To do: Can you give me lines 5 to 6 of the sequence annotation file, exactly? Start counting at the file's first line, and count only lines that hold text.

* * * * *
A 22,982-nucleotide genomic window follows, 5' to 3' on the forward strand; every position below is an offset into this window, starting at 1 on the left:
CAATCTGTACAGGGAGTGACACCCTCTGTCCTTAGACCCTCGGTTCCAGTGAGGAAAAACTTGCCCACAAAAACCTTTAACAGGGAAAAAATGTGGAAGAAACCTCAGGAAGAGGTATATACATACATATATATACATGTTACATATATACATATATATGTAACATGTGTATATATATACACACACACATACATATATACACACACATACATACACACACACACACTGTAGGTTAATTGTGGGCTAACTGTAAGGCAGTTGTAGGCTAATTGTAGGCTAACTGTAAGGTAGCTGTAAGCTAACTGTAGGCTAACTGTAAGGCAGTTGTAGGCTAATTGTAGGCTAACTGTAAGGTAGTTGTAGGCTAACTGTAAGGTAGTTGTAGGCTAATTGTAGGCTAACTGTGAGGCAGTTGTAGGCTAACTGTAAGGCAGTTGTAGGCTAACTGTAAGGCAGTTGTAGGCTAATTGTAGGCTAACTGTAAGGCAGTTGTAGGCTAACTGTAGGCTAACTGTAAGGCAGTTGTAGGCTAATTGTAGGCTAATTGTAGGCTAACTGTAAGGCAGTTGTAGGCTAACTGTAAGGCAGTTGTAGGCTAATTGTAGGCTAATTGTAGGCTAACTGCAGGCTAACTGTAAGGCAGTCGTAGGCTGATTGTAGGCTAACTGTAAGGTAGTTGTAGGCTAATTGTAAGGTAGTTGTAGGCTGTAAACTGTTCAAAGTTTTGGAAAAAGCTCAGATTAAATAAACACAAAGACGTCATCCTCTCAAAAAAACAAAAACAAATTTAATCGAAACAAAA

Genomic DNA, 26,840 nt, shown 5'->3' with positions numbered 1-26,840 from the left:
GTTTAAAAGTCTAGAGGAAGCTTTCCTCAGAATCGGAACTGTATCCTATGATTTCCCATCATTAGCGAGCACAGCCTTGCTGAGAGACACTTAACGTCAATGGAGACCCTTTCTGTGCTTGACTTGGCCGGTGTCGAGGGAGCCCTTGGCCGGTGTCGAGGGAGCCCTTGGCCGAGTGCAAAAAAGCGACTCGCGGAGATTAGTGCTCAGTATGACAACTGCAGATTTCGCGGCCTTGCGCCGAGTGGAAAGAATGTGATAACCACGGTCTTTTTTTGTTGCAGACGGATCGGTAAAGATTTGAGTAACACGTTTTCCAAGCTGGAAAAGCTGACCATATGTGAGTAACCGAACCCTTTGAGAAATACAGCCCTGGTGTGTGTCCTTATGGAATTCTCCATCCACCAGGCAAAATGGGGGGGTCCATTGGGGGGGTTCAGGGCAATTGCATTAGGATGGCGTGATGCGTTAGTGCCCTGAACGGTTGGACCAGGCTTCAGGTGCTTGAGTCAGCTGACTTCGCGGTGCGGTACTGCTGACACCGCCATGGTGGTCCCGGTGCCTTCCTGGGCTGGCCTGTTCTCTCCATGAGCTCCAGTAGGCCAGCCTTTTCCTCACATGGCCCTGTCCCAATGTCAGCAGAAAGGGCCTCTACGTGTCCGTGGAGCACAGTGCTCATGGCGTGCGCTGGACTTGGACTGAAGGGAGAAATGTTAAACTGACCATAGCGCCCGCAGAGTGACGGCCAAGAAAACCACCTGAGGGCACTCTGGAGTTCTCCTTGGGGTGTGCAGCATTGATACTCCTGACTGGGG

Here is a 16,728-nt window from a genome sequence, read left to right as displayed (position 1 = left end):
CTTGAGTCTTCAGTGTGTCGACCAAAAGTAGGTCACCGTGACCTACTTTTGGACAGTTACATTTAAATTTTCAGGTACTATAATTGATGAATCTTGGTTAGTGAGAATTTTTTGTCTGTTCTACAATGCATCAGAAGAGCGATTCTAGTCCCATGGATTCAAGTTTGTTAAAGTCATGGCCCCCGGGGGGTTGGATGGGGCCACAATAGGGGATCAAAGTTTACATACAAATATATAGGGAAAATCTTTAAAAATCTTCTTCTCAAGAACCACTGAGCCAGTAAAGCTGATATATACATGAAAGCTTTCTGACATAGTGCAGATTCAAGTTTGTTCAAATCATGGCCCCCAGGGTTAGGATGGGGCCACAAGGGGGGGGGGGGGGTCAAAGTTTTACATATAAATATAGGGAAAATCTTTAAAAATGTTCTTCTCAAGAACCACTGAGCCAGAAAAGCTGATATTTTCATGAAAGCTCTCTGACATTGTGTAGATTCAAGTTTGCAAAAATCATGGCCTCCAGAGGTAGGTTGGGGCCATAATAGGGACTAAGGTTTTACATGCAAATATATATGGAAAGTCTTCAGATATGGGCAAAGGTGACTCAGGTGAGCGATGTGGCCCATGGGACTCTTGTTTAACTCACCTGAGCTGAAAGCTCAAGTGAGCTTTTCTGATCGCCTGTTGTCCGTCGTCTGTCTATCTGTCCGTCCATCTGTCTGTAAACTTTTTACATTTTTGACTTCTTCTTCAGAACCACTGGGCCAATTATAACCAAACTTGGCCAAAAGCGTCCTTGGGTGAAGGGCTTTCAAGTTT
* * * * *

Here is a 16,728-nt window from a genome sequence, read left to right as displayed (position 1 = left end):
CTTGAGTCTTCAGTGTGTCGACCAAAAGTAGGTCACCGTGACCTACTTTTGGACAGTTACATTTAAATTTTCAGGTACTATAATTGATGAATCTTGGTTAGTGAGAATTTTTTGTCTGTTCTACAATGCATCAGAAGAGCGATTCTAGTCCCATGGATTCAAGTTTGTTAAAGTCATGGCCCCCGGGGGGTTGGATGGGGCCACAATAGGGGATCAAAGTTTACATACAAATATATAGGGAAAATCTTTAAAAATCTTCTTCTCAAGAACCACTGAGCCAGTAAAGCTGATATATACATGAAAGCTTTCTGACATAGTGCAGATTCAAGTTTGTTCAAATCATGGCCCCCAGGGTTAGGATGGGGCCACAAGGGGGGGGGGGGGGTCAAAGTTTTACATATAAATATAGGGAAAATCTTTAAAAATGTTCTTCTCAAGAACCACTGAGCCAGAAAAGCTGATATTTTCATGAAAGCTCTCTGACATTGTGTAGATTCAAGTTTGCAAAAATCATGGCCTCCAGAGGTAGGTTGGGGCCATAATAGGGACTAAGGTTTTACATGCAAATATATATGGAAAGTCTTCAGATATGGGCAAAGGTGACTCAGGTGAGCGATGTGGCCCATGGGACTCTTGTTTAACTCACCTGAGCTGAAAGCTCAAGTGAGCTTTTCTGATCGCCTGTTGTCCGTCGTCTGTCTATCTGTCCGTCCATCTGTCTGTAAACTTTTTACATTTTTGACTTCTTCTTCAGAACCACTGGGCCAATTATAACCAAACTTGGCCAAAAGCGTCCTTGGGTGAAGGGCTTTCAAGTTT